For those who know about my move, I’m still opening boxes - 14 more over the past two weeks - and getting pretty hot and bothered in this weather.
But not so much as I did a week last Thursday, when I volunteered to accompany one of my fellow-residents (let’s call her Pat) to Leicester Royal Infirmary to have a cataract removed from her eye. She was terrified and needed her hand held, so remembering how quick and easy my own experiences last year were in Peterborough, I had no qualms.
We left Market Harborough at ten, in plenty of time for her appointment at 11.00 am and in fact we got to LRI at twenty to the hour. Little did I know...
Firstly, the letter for her preliminary visit had said nothing about removing her contact lenses a week before having her eyes measured so going had been a waste of time, and this had to be done first, on Floor 4. Nobody knew a thing about it; then someone found that her notes were on Floor 6, so had to be recovered. A wait... finally we trooped up to Floor 6 after having to evacuate a lift for a bed case, and found Ophthamology Reception at 11.40 am. We sat and waited some more in a very hot room with all the lights on and one electric fan for the patients which didn’t oscillate. We asked where Pat was on the theatre list. (“We” included the volunteer driver who had brought us, by the way), but the receptionist didn’t know.
However, at 12.20 Pat’s name was called, and she disappeared. Since not only had I thought we’d take just a morning so I didn’t bring any money, I didn’t bring my shingles pills either, so it was a great relief to find things moving. Or so we thought.
The driver decided to go and get some air and lunch; I stayed put as I imagined in my naivety that she would be only away for some ten minutes - which was all it took for each of my eyes to be done last July in Peterborough. Hah!
Dear Readers, would you believe that’s the last we saw of Pat until about a quarter past four and she had been third on the list. But for the afternoon session!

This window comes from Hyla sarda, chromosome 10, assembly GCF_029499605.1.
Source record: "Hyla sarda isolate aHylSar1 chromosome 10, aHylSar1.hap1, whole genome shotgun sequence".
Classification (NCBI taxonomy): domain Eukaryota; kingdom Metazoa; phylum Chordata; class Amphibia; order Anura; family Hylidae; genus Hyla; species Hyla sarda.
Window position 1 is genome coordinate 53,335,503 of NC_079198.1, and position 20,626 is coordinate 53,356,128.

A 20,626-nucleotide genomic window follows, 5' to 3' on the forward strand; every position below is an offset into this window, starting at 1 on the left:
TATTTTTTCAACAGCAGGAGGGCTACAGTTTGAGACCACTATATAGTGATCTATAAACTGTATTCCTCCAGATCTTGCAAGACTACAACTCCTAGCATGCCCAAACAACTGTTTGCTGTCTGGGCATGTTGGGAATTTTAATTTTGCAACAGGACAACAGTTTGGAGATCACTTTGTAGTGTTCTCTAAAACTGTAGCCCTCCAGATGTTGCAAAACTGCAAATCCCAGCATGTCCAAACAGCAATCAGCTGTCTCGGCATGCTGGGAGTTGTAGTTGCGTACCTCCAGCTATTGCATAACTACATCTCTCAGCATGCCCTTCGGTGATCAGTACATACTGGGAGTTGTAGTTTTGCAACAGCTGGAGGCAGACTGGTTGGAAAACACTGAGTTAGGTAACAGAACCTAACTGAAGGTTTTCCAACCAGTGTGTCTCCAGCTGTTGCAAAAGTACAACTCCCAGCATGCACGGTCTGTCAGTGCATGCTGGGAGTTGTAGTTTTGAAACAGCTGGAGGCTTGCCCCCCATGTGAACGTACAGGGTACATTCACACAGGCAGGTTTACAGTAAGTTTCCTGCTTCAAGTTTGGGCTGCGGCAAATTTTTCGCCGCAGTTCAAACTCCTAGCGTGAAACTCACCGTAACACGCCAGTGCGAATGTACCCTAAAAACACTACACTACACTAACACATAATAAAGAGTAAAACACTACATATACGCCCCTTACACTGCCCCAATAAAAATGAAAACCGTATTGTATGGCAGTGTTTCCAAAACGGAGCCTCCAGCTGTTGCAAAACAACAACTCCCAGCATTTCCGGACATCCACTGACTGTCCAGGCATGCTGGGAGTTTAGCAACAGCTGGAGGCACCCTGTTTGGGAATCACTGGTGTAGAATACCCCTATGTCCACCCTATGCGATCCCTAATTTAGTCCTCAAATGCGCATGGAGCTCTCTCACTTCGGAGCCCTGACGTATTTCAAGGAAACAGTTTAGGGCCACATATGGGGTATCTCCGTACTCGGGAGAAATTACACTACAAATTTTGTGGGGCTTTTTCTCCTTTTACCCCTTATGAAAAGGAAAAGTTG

During her absence I had plenty of time after reading my newspaper to look at two notices on the far wall. To my horror, they said that patients arriving at 7.30am - yes, seven-thirty - may still be there at 2.00pm, and those arriving at midday could still be being dealt with at 6.30pm!! I couldn’t believe it.
Before I looked at this piece of paper, I was imagining that all kinds of things had gone wrong with Pat’s operation, not only her eye, but maybe she had been so upset she had had a heart attack, or even been disposed of down a chute somewhere and lay in the basement!
At about three I managed to cadge a cup of tea and three biscuits from a kind nurse as I was feeling somewhat faint by then; Pat got nothing until after four, as she wasn’t even allowed so much as a drink of water until after her operation. What amazed me was her sanguine acceptance of the system.
But no wonder Leicester Royal has such an awful reputation. I do understand that they are overworked and under-resourced, but I can’t help thinking that it is most uncaring bureaucracy to expect people who are in distress to be made to arrive almost together, and kept for hours and hours awaiting treatment.
For Pat to be sent for in the morning for an operation which was not going to happen after two o’clock, when the doctors (not described as surgeons) arrived together, does not promote a good image. Silly me - I thought doctors (and surgeons) are paid to treat us, not for patients to await their pleasure: in my younger days being a doctor was a calling, not a job.
It makes me feel very grateful indeed for the seamless experience I had with my eyes in 2014, and sorry that not all the NHS can be of the same standard, everywhere.”